Businesses are abuzz about influencer marketing. But what does "influencer marketing" mean? Do you have to contact Beyonce or Tom Brady to get involved? Or will any person do?
What Is Influencer Marketing?
Influencer marketing not a particularly new concept. People have been using famous personas to advertise brands and promote products at least since radio and TV because popular (and probably before).
The initial idea was that if someone your audience admires endorses your product or service, that offering is seen as "better" than its competitors. The audience trusts what famous people say. In fact, they may not even realize that those famous people were paid to say something nice about your offerings.
Today, however the word "influencer" has taken on a different meaning and influencer marketing can be used in more subtle ways. For example, you can:
Have an influencer with a small but loyal following include your product in an Instagram post or write about your offering in an article.
Include an influencer in an article you write, let the influencer know that he or she is mentioned, and hope that person will advertise the post on his or her social media channels.
Invite an influencer to speak in a webinar so you will get more people signing up for the event.
What Makes A Good Influencer?
Influencers in this day and age encompass a broad range of people. Anyone in your market with a solid reputation and following can be considered an influencer. Influencers can include:
Your customers - Their testimony adds weight to the trustworthiness of your offerings.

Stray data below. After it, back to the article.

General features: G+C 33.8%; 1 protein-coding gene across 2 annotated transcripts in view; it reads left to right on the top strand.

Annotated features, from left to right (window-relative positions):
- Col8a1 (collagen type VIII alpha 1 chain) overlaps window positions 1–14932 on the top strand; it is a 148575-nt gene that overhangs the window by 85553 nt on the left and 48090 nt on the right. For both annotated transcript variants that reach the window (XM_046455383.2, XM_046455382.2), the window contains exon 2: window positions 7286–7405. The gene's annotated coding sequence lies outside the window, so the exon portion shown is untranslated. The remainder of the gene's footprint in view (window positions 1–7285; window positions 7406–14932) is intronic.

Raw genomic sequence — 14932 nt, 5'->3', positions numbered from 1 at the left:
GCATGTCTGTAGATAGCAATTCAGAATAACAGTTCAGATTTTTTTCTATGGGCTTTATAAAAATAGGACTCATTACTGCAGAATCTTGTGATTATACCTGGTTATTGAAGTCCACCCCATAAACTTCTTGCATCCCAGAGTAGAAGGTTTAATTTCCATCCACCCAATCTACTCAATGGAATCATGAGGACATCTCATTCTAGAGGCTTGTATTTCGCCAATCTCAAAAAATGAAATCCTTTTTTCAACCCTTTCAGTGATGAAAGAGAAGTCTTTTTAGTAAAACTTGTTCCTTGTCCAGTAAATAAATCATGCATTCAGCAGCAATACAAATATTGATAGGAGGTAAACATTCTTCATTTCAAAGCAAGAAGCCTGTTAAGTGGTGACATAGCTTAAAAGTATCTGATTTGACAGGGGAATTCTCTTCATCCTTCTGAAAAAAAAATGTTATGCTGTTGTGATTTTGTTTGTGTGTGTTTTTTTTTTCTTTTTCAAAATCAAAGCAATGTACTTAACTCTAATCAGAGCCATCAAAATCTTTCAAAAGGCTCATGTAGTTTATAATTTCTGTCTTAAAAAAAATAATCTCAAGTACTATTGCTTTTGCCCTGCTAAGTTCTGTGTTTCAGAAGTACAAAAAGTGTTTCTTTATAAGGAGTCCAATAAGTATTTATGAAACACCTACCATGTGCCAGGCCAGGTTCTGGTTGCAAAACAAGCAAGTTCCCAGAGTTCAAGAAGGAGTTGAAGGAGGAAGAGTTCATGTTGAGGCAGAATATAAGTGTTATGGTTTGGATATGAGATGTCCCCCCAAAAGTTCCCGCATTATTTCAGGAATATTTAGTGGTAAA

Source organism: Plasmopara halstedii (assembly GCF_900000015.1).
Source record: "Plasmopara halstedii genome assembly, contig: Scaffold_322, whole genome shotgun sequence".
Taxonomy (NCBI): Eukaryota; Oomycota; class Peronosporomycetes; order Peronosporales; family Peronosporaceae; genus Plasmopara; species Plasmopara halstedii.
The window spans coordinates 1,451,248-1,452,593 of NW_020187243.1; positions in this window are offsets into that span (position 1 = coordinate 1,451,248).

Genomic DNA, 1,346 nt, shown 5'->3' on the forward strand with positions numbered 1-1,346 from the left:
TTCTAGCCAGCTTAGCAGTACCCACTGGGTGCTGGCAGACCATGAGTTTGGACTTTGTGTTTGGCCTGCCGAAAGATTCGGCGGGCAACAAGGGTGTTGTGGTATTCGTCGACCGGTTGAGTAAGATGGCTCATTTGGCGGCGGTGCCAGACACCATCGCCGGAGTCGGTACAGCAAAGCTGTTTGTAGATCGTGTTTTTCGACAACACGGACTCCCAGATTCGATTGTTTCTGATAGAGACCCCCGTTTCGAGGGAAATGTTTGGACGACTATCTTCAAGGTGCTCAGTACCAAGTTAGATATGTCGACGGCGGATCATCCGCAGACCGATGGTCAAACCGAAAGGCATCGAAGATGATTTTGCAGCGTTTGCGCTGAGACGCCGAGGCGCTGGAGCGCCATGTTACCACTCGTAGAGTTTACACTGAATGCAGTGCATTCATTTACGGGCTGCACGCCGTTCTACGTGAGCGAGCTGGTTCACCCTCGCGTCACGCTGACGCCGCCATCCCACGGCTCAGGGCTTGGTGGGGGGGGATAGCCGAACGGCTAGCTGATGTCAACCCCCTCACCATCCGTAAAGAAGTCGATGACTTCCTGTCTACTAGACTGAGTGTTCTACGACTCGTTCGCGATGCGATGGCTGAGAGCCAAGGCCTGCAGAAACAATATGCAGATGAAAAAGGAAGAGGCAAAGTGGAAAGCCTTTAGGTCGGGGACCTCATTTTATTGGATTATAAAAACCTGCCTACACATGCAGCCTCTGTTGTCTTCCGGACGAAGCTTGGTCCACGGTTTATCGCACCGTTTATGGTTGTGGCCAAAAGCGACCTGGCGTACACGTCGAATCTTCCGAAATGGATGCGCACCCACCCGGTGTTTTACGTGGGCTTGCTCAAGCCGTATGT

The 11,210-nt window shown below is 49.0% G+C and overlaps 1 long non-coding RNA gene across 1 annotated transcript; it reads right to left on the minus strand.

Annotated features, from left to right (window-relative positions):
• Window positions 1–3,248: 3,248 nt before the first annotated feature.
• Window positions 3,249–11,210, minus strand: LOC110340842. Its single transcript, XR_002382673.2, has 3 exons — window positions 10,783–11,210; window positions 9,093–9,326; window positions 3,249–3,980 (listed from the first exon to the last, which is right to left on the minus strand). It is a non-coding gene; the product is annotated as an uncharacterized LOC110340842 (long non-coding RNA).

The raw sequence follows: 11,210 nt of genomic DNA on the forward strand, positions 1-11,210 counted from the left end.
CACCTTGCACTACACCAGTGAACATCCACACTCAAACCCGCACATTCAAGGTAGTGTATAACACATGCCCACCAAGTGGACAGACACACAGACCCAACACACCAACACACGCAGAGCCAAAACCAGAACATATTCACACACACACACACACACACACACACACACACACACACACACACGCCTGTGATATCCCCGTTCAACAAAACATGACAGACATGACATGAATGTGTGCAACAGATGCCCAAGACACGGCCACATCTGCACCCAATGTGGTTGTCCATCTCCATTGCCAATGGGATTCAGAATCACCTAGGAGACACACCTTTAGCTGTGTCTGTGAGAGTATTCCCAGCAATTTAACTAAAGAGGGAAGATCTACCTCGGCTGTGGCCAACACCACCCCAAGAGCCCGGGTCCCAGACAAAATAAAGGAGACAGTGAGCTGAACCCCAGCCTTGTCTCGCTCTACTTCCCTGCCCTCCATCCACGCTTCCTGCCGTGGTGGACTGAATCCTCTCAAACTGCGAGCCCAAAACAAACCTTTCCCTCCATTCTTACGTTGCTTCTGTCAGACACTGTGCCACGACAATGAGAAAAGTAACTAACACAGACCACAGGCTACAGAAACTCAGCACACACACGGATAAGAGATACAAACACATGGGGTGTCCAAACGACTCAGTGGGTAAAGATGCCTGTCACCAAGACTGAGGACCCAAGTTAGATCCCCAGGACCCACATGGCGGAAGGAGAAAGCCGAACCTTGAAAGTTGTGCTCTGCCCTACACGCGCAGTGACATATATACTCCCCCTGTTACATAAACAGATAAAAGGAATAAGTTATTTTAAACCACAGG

Your employees - Their knowledge strengthens your validity as a business.
Third parties - Third-party validation through market experts, media persona, or consultants offers an unbiased point of view that can bring new audiences to your business or underscore your philosophy or offerings.
These influencers don't have to have hundreds of thousands of followers (hence the reason they are sometimes called "micro influencers"). That said, they do have to have the right followers.
For example, if you are looking to bring in a marketing-related crowd or people who are interested in equality in the workplace, I'd be a good person to enlist. If you are looking to bring in an expert on diabetes or celiac, I'd be a terrible person (but you should contact my smart friend Phyllis Kaplan).
Approaching an influencer you know (like a customer or employee) is fairly straightforward because you already have a relationship. The more challenging question is how to approach an influencer you don't know. So...
How Should I Approach An Influencer I Don't Know?
Let me start by telling you a few ways NOT to approach an influencer:
Hi! I was doing a search and came across your blog. I can't be bothered to include your name here, or the name of your blog, for that matter. I'd like to enlist your help on something that has nothing to do with what you write about. Or maybe you could add something about my product to the blog post you wrote a year ago for another publication. What do you think?
Um...No. And no.
Oh, did I mention - NO!
I'm not joking when I say I've received pitches that are similar to the one above. Scary but true.